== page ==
Classroom Management Strategies and other Teacher Worthy Ideas
Now, this could be a troubling topic, especially if you’re in the life stage of understanding your toddler or early elementary age child. I once heard a Pastor say that it was his opinion that children are all born with high self esteem (aka a 2 year old), but that it gets trodden down by surrounding adults and their peers. Anyone who has seen a 2 year old, knows exactly what I mean!
So, where did all this “building self-esteem” psychology come from? I just read a book review of the book, NUTURE SHOCK, by PO Bronson and Ashley Merryman. Even our teacher preparation courses promoted this self-esteem development as a necessary part of our objectives as a teacher!
Why should you read this book? For one reason, because the writers observe that “often the most brutal person in a child’s life is often a sibling.” That basic concept can be seen in way too many families as I walk through Walmart! I saw that behavior again and again during my years as Director of a Pre-School. No one taught these little ones how to grab a toy they wanted or throw a fit whenever they weren’t first in line!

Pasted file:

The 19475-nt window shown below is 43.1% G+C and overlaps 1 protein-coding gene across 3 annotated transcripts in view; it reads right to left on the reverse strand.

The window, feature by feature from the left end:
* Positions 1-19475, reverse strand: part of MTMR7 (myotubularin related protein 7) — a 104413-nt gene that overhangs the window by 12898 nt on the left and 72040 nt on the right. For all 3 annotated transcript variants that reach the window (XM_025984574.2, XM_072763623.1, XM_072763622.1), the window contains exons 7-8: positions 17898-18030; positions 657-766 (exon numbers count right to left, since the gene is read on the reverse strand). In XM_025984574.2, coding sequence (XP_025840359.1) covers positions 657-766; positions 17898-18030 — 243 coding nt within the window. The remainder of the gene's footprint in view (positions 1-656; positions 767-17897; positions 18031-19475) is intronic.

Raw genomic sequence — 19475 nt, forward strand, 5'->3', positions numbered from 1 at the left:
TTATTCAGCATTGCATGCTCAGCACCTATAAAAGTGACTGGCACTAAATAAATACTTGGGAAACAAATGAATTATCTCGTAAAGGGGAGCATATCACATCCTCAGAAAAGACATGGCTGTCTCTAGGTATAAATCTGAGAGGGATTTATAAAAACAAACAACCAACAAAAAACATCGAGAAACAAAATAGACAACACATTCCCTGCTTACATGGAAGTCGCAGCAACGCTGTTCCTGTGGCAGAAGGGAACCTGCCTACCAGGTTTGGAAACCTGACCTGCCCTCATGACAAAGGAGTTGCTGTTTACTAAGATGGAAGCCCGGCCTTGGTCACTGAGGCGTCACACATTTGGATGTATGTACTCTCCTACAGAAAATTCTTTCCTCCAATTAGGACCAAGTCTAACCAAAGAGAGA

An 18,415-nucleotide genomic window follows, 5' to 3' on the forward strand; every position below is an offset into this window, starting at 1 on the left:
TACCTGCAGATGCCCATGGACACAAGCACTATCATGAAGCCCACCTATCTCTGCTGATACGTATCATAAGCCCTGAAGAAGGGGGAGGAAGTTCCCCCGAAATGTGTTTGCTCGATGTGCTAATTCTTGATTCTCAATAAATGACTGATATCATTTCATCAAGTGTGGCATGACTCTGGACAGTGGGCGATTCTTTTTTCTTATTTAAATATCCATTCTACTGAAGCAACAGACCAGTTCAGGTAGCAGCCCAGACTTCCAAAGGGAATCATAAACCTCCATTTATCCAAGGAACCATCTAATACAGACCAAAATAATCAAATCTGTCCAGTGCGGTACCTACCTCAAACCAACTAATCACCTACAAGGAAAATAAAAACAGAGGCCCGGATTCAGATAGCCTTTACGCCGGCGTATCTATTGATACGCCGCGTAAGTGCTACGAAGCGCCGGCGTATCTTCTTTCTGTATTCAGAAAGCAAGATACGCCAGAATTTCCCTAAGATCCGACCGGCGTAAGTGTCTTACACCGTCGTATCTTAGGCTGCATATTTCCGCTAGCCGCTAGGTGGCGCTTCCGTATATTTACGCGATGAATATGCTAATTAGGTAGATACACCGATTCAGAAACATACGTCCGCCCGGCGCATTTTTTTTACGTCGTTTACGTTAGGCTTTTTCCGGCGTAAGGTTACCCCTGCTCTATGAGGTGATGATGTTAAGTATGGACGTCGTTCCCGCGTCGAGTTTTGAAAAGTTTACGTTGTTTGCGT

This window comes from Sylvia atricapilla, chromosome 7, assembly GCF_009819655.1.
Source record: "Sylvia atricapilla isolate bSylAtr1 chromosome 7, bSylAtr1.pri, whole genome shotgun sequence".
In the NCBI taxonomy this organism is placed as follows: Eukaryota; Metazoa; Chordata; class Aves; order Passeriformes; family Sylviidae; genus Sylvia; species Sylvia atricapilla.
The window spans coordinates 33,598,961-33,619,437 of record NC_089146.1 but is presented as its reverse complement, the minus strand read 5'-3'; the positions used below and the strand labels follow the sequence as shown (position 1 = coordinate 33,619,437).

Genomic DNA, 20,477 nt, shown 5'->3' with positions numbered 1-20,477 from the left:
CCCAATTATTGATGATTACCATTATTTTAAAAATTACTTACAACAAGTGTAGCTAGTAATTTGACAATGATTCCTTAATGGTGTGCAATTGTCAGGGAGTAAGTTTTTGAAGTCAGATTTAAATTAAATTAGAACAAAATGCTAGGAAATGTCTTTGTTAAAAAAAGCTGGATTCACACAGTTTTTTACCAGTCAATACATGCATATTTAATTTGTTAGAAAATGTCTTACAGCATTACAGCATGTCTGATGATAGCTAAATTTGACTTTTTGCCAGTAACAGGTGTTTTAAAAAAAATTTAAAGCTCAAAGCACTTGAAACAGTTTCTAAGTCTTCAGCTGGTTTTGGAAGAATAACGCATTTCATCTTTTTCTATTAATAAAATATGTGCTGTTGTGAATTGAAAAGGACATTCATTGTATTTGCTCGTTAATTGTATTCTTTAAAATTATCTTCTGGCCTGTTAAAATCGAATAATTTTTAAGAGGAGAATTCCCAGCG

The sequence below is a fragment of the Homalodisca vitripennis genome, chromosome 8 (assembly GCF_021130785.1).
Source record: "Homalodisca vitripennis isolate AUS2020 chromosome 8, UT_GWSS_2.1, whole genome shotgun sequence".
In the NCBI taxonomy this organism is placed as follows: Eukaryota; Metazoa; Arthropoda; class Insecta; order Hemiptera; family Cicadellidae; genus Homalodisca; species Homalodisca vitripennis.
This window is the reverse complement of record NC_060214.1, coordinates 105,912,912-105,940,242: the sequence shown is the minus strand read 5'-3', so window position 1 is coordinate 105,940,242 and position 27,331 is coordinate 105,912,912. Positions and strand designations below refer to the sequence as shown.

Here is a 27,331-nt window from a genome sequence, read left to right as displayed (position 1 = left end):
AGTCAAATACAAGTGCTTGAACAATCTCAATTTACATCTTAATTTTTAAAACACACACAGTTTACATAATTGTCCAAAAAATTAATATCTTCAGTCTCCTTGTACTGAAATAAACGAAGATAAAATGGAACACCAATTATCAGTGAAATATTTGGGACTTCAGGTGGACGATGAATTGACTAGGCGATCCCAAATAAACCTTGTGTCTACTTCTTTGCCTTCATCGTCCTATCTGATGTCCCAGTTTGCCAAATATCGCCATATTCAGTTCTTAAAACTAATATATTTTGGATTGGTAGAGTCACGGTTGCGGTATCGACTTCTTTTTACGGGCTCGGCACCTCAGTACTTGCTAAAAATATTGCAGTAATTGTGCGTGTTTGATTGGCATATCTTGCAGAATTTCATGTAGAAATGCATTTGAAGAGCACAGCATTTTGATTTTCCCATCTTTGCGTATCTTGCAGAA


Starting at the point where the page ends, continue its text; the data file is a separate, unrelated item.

The Wall Street Journal book review says, “That high self-esteem doesn’t improve grades, reduce anti-social behavior, deter alcohol drinking or do much of anything good for kids. In fact, telling kids how smart they are can be counterproductive. Many children who are convinced that they are little geniuses tend not to put much effort into their work. Others are troubled by the latent anxiety of adults who feel it necessary to praise them constantly.”
The authors also observe that programs like D.A.R.E. and drop out prevention programs, have a long term “foggy” positive result. That analysis shocked me.
One more thing, the authors observe that talking and responding to your child adds more words to their vocabulary than sitting them in front of a TV, listening to books on tape, or playing video games. Of course!
If you need some more analysis before you seek out this book, here’s a link to the Wall Street Journal Book Review: